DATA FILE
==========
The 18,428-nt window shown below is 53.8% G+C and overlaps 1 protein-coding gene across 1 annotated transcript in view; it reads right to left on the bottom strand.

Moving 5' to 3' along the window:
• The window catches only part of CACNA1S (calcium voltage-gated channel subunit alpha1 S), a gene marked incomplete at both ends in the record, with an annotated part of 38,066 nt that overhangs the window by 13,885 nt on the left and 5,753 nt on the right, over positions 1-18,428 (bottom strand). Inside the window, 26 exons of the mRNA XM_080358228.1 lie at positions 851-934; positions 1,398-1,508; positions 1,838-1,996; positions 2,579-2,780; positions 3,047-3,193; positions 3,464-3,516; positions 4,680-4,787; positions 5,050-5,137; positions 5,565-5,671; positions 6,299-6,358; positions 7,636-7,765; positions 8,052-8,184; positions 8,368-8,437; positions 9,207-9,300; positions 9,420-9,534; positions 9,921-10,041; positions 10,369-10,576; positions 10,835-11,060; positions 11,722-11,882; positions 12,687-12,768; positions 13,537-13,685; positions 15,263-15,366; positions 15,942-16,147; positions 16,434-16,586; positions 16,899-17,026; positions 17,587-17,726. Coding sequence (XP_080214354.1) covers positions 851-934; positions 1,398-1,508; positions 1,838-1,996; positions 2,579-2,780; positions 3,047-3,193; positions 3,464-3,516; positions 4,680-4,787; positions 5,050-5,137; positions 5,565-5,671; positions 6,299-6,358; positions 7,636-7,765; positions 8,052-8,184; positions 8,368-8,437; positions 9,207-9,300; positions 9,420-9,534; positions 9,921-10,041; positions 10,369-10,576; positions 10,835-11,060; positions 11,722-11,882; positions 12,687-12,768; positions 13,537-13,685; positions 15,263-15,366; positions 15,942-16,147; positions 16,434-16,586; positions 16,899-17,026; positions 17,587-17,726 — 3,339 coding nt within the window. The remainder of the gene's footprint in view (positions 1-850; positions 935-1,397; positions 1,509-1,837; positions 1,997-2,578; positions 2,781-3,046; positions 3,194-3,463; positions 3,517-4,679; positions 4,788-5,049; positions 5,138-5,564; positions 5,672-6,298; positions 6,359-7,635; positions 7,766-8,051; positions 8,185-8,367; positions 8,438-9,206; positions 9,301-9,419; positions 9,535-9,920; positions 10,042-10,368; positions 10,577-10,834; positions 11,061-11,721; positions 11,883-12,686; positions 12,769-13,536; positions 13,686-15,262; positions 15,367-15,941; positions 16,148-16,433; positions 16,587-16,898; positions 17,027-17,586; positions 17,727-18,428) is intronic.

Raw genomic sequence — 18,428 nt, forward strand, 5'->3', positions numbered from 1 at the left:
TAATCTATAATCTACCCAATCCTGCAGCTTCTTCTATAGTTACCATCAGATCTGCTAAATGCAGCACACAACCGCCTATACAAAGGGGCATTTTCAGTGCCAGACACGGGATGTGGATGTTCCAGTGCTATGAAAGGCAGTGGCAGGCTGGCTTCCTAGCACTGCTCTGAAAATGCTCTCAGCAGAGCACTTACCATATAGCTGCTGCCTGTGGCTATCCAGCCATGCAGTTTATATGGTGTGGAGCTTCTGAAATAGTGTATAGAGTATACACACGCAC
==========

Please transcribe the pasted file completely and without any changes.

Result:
The 18,428-nt window shown below is 53.8% G+C and overlaps 1 protein-coding gene across 1 annotated transcript in view; it reads right to left on the bottom strand.

Moving 5' to 3' along the window:
• The window catches only part of CACNA1S (calcium voltage-gated channel subunit alpha1 S), a gene marked incomplete at both ends in the record, with an annotated part of 38,066 nt that overhangs the window by 13,885 nt on the left and 5,753 nt on the right, over positions 1-18,428 (bottom strand). Inside the window, 26 exons of the mRNA XM_080358228.1 lie at positions 851-934; positions 1,398-1,508; positions 1,838-1,996; positions 2,579-2,780; positions 3,047-3,193; positions 3,464-3,516; positions 4,680-4,787; positions 5,050-5,137; positions 5,565-5,671; positions 6,299-6,358; positions 7,636-7,765; positions 8,052-8,184; positions 8,368-8,437; positions 9,207-9,300; positions 9,420-9,534; positions 9,921-10,041; positions 10,369-10,576; positions 10,835-11,060; positions 11,722-11,882; positions 12,687-12,768; positions 13,537-13,685; positions 15,263-15,366; positions 15,942-16,147; positions 16,434-16,586; positions 16,899-17,026; positions 17,587-17,726. Coding sequence (XP_080214354.1) covers positions 851-934; positions 1,398-1,508; positions 1,838-1,996; positions 2,579-2,780; positions 3,047-3,193; positions 3,464-3,516; positions 4,680-4,787; positions 5,050-5,137; positions 5,565-5,671; positions 6,299-6,358; positions 7,636-7,765; positions 8,052-8,184; positions 8,368-8,437; positions 9,207-9,300; positions 9,420-9,534; positions 9,921-10,041; positions 10,369-10,576; positions 10,835-11,060; positions 11,722-11,882; positions 12,687-12,768; positions 13,537-13,685; positions 15,263-15,366; positions 15,942-16,147; positions 16,434-16,586; positions 16,899-17,026; positions 17,587-17,726 — 3,339 coding nt within the window. The remainder of the gene's footprint in view (positions 1-850; positions 935-1,397; positions 1,509-1,837; positions 1,997-2,578; positions 2,781-3,046; positions 3,194-3,463; positions 3,517-4,679; positions 4,788-5,049; positions 5,138-5,564; positions 5,672-6,298; positions 6,359-7,635; positions 7,766-8,051; positions 8,185-8,367; positions 8,438-9,206; positions 9,301-9,419; positions 9,535-9,920; positions 10,042-10,368; positions 10,577-10,834; positions 11,061-11,721; positions 11,883-12,686; positions 12,769-13,536; positions 13,686-15,262; positions 15,367-15,941; positions 16,148-16,433; positions 16,587-16,898; positions 17,027-17,586; positions 17,727-18,428) is intronic.

Raw genomic sequence — 18,428 nt, forward strand, 5'->3', positions numbered from 1 at the left:
TAATCTATAATCTACCCAATCCTGCAGCTTCTTCTATAGTTACCATCAGATCTGCTAAATGCAGCACACAACCGCCTATACAAAGGGGCATTTTCAGTGCCAGACACGGGATGTGGATGTTCCAGTGCTATGAAAGGCAGTGGCAGGCTGGCTTCCTAGCACTGCTCTGAAAATGCTCTCAGCAGAGCACTTACCATATAGCTGCTGCCTGTGGCTATCCAGCCATGCAGTTTATATGGTGTGGAGCTTCTGAAATAGTGTATAGAGTATACACACGCAC